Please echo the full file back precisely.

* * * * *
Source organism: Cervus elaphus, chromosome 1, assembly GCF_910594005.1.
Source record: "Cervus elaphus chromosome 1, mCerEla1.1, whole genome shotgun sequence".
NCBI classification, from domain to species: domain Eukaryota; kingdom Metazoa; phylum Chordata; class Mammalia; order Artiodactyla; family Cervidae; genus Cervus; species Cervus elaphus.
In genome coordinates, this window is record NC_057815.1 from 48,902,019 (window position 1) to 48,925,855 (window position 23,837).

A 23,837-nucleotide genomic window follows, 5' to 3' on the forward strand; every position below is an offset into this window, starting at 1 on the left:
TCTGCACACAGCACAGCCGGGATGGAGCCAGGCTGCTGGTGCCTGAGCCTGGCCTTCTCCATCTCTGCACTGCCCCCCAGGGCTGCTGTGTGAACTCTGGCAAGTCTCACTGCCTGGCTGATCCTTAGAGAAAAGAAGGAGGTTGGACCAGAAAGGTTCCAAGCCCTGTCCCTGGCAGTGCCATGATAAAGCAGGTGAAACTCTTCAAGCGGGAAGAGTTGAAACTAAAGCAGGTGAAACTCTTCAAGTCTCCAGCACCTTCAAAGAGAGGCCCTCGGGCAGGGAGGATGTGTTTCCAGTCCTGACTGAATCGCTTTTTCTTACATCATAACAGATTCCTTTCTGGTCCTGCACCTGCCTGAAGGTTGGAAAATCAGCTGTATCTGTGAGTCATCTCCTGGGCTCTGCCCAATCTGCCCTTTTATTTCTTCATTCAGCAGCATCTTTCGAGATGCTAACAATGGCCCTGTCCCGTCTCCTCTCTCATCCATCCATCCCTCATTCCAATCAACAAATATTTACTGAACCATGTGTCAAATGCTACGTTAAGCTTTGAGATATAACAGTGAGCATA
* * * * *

Source organism: Cervus elaphus, chromosome 1, assembly GCF_910594005.1.
Source record: "Cervus elaphus chromosome 1, mCerEla1.1, whole genome shotgun sequence".
NCBI classification, from domain to species: domain Eukaryota; kingdom Metazoa; phylum Chordata; class Mammalia; order Artiodactyla; family Cervidae; genus Cervus; species Cervus elaphus.
In genome coordinates, this window is record NC_057815.1 from 48,902,019 (window position 1) to 48,925,855 (window position 23,837).

A 23,837-nucleotide genomic window follows, 5' to 3' on the forward strand; every position below is an offset into this window, starting at 1 on the left:
TCTGCACACAGCACAGCCGGGATGGAGCCAGGCTGCTGGTGCCTGAGCCTGGCCTTCTCCATCTCTGCACTGCCCCCCAGGGCTGCTGTGTGAACTCTGGCAAGTCTCACTGCCTGGCTGATCCTTAGAGAAAAGAAGGAGGTTGGACCAGAAAGGTTCCAAGCCCTGTCCCTGGCAGTGCCATGATAAAGCAGGTGAAACTCTTCAAGCGGGAAGAGTTGAAACTAAAGCAGGTGAAACTCTTCAAGTCTCCAGCACCTTCAAAGAGAGGCCCTCGGGCAGGGAGGATGTGTTTCCAGTCCTGACTGAATCGCTTTTTCTTACATCATAACAGATTCCTTTCTGGTCCTGCACCTGCCTGAAGGTTGGAAAATCAGCTGTATCTGTGAGTCATCTCCTGGGCTCTGCCCAATCTGCCCTTTTATTTCTTCATTCAGCAGCATCTTTCGAGATGCTAACAATGGCCCTGTCCCGTCTCCTCTCTCATCCATCCATCCCTCATTCCAATCAACAAATATTTACTGAACCATGTGTCAAATGCTACGTTAAGCTTTGAGATATAACAGTGAGCATA